“The ultimate goal is to get a really good map of the extent of where Brood X is emerging,” says Kritsky, who believes this information is crucial because of the threats cicadas face. In the 1890s, the USDA was already expressing concern that deforestation of Eastern deciduous forests for agriculture was wiping out cicadas. “This is a danger,” Kritsky says.
When roads are built through woods, or a powerline put in, that change in the habitat can potentially impact local cicada populations, says Kritsky, leaving too few of the insects to satiate the predators and allow reproduction. “That local population, that little pocket, goes extinct. And in 1954, an entire brood, Brood XI, went extinct.” Though it was a major group of cicadas in 1689 and 1716, Kritsky says the taking of wood for construction and clear-cutting for agriculture and urbanization led to Brood XI’s demise.
“Anything that threatens the forest will threaten cicadas,” Purdue University professor Cliff Sadof told The Columbus Dispatch. “That could be climate change. It could be development.”
Indiana cicada specialist Frank Young, who was Kritsky’s advisor, documented that cicada populations were in decline in parts of the state, though many may not be aware of this because Brood X’s current emergence is so big. Cicadas have been around for millions of years, and while their emergence in such large numbers may make them seem invincible, they are not. Those numbers are vital to the survival of a brood, and the survival of cicadas is important beyond their own species. Cicadas are largely considered beneficial to ecosystems. Though they can do some damage to trees, they also provide a source of food to many species and aerate the soil.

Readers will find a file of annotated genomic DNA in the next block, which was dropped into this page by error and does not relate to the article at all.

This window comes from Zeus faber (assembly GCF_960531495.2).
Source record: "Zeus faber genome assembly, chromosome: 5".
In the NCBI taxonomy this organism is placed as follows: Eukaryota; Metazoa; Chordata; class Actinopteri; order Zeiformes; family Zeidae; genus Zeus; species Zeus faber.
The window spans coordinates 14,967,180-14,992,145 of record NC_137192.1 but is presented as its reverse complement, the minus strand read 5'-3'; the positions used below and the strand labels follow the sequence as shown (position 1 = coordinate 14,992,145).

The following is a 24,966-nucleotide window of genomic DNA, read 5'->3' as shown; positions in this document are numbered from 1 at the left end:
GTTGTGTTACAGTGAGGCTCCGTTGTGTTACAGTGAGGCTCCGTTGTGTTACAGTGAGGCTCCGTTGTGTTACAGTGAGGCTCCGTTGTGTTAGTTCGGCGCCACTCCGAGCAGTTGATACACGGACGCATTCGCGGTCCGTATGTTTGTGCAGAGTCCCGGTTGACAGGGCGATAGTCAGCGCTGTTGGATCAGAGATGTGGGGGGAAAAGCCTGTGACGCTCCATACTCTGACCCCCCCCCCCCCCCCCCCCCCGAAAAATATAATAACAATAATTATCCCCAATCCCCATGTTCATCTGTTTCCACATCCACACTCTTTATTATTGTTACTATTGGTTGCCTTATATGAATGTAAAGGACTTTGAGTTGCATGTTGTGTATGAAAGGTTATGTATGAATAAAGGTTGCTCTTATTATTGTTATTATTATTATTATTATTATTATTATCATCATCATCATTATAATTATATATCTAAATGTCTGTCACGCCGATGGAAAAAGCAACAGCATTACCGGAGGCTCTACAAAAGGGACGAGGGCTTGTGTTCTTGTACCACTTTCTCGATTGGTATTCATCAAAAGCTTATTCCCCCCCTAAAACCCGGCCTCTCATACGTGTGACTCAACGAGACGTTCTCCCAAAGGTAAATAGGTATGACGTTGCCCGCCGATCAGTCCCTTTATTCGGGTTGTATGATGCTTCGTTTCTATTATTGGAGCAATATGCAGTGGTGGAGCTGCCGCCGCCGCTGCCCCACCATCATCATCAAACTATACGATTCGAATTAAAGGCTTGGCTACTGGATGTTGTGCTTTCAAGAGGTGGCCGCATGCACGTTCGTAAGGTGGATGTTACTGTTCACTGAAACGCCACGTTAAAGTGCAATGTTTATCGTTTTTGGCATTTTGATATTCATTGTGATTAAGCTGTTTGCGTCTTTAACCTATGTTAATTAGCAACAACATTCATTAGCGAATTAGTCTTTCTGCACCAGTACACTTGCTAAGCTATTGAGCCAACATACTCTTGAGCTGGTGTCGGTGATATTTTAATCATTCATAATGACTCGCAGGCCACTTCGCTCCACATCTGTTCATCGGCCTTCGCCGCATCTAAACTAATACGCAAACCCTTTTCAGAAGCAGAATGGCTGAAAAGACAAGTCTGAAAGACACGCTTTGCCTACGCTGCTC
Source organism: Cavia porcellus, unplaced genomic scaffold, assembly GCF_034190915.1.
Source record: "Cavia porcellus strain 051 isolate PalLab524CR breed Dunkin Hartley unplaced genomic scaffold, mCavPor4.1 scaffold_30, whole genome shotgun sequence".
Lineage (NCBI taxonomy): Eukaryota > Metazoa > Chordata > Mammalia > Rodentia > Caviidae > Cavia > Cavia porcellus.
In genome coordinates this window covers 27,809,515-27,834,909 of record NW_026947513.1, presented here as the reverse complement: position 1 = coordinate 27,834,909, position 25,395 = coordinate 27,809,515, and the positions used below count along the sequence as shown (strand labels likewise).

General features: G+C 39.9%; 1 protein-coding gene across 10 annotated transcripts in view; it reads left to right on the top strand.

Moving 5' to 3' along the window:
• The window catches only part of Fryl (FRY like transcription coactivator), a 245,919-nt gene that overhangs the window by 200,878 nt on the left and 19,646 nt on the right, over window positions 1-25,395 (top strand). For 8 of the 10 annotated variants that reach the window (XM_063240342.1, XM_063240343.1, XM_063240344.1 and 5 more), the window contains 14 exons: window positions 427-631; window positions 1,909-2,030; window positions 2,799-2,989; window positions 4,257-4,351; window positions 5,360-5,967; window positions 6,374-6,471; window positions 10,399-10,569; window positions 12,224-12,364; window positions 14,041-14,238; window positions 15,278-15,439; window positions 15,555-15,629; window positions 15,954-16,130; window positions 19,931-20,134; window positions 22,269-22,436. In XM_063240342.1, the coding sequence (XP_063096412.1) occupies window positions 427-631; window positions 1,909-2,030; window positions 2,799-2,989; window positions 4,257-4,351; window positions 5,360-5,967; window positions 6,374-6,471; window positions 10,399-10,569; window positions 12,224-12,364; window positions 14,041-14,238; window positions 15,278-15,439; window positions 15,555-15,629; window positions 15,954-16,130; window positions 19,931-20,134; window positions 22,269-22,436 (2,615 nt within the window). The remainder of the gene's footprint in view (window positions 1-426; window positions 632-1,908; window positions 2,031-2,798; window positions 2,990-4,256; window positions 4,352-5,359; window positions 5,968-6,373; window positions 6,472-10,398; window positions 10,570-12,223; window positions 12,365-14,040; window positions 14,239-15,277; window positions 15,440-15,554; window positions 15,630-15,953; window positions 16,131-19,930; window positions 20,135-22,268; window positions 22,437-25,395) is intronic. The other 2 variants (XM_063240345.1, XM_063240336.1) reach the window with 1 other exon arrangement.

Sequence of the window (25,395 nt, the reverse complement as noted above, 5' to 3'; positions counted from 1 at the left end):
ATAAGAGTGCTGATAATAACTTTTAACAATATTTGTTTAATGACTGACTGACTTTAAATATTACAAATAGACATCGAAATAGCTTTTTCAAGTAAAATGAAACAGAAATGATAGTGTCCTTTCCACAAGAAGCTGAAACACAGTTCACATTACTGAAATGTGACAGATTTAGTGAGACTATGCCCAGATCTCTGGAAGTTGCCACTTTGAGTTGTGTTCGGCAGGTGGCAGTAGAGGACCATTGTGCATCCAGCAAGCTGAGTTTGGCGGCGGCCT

What Brood X Is Teaching Us (and Our Children)
In the unprofessional opinion of my two-year-old son, cicadas are awesome. “Bug!” he shouts to me, smiling and pointing at the ground, making sure I see the cicada who is at that moment at the mercy of a toddler’s sneakered, unpredictable feet. Thankfully for the bug!, there is no interest in stomping, only in observing, but I get my son to move back a little just to be sure. A teaching moment follows: how can we step around the bugs, or if they need it, can we help them get where they are going and be on our way?
Together, we read Cecily Cicada, written and illustrated by mother and daughter Patsy Helmetag and Kita Helmetag Murdock, who aimed to soothe children’s fears of cicadas when Brood X last appeared. With Brood X back, there is also a newly updated 2021 version of the book.
Murdock told the Washington Post that she feels the book is resonating with so many people this year in particular because of our experiences during the COVID-19 pandemic. “We sort of all feel like Cecily. We’ve basically been her, stuck down in those holes. We’re all kind of emerging this spring,” said Murdock.
“Some people just don’t like big bugs,” laughs Kritsky when asked if he was surprised by the level of engagement seen with Cicada Safari, given the doom-and-gloom headlines that warned of Brood X for weeks before its emergence, but he too believes that public interest has been even higher than in previous years due in part to our current desire to be outdoors in nature.
Whether it is through a children’s book shared or an app that allows us to collectively have a role in cicada research, Brood X has brought with it an opportunity to learn and better understand a unique species with which we share the planet and to think about how that planet may have changed when they return in 2038.
The eyes of Kritsky and his team are now set on 2024 when both the 13-year Brood XIX and the 17-year Brood XIII will emerge alongside each other. “They overlap in parts of Illinois,” says Kritsky, who is already pondering how the researchers can best utilize Cicada Safari for this dual emergence, an event that only takes place every 221 years.
Jennifer is a writer and editor based near Washington, DC. Her background is in communications in the animal protection movement. She is also an editorial volunteer and contributing writer with Sentient Media